BAE Systems partners with commercial firms to diversify defense business


BAE Systems and Airbus Defense and Space will partner to produce, market, and sell geospatial intelligence products and solutions using satellite data. (Handout image/BAE Systems)

British defense giant BAE Systems announced two partnerships Tuesday, largely aimed at diversifying the company’s American business as military spending slows.

The company will team up with fellow European aerospace firm Airbus to launch a line of radar satellites used for mapping and remote sensing

BAE also said it would work with New York-based Infor, a commercial software firm, to market IT products to both federal agencies and commercial customers.

For BAE, these partnerships are an opportunity to develop products that have broader applications beyond the federal market, the company said.

Defense contractors are expecting a rough year in the face of declining budgets. Contractors have increasingly focused on moving business overseas or expanding into commercial operations. The information services sector, which provides software support, maintenance and other services to government agencies, has been hit especially hard. The sector lost more than 11,000 positions in the past year, although there have been signs of improvement.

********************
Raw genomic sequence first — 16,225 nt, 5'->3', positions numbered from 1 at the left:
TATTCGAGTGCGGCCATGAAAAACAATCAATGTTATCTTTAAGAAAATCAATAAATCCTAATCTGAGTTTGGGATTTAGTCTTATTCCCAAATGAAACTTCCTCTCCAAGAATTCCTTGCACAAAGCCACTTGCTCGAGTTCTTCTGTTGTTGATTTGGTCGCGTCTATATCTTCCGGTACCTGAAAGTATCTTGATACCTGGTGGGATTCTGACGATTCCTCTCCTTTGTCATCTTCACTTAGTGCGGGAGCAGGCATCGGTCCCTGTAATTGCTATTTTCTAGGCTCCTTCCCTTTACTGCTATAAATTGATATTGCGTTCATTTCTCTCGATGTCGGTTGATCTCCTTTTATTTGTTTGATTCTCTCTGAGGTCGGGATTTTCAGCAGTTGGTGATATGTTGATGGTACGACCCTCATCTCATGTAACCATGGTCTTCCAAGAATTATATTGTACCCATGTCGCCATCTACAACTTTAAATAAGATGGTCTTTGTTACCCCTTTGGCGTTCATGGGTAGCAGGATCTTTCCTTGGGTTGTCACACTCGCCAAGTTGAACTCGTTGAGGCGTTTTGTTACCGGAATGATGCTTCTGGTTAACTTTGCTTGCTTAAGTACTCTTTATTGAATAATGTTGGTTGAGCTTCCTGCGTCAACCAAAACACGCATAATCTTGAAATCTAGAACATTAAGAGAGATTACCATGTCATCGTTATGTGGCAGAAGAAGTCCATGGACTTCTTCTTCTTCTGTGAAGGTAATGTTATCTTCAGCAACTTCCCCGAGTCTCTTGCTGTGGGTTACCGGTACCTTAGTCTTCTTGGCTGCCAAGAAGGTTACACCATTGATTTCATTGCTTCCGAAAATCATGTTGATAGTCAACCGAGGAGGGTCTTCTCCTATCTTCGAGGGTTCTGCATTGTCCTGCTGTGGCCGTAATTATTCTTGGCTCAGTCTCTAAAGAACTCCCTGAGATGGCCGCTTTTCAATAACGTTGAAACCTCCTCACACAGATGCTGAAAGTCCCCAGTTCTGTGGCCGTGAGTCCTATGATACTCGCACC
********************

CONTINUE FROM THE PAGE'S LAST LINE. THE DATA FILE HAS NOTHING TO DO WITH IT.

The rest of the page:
As much as the partnerships help BAE, the deals also allow the contractor to use its existing relationships with the government to help Airbus and Infor drum up more federal business.

“Our goal is to take those areas where we have a leadership position, partner with [other leaders] like Airbus and build something that’s better than the aggregate of both of us,” said Peder Jungck, vice president and chief technology officer of BAE’s intelligence and security division.

In addition, the government increasingly wants to lower the risks of technology work by using tried-and-tested gear and software, said Jungck, which is another reason behind BAE’s tie-ups.

“They’re saying, ‘show me you can already perform the work in question,’ so we’re allowing them to see the product before they have to contract it,” he said.

For example, BAE will upgrade some of its own operations in the United Kingdom using Infor’s software products. The company has also invested in a tech lab in Reston in which BAE analysts will learn how to install and maintain Infor software before providing it to the government.

Earlier this month, BAE Systems said it was closing its support solutions sector to cut costs. It is distributing the work among the company’s other three sectors.

Capital Business is The Post’s weekly publication focusing on the region’s business community. For more Washington business news, go to www.capbiz.biz.

Amrita Jayakumar covers federal government contracting for Capital Business, The Post's local business publication.
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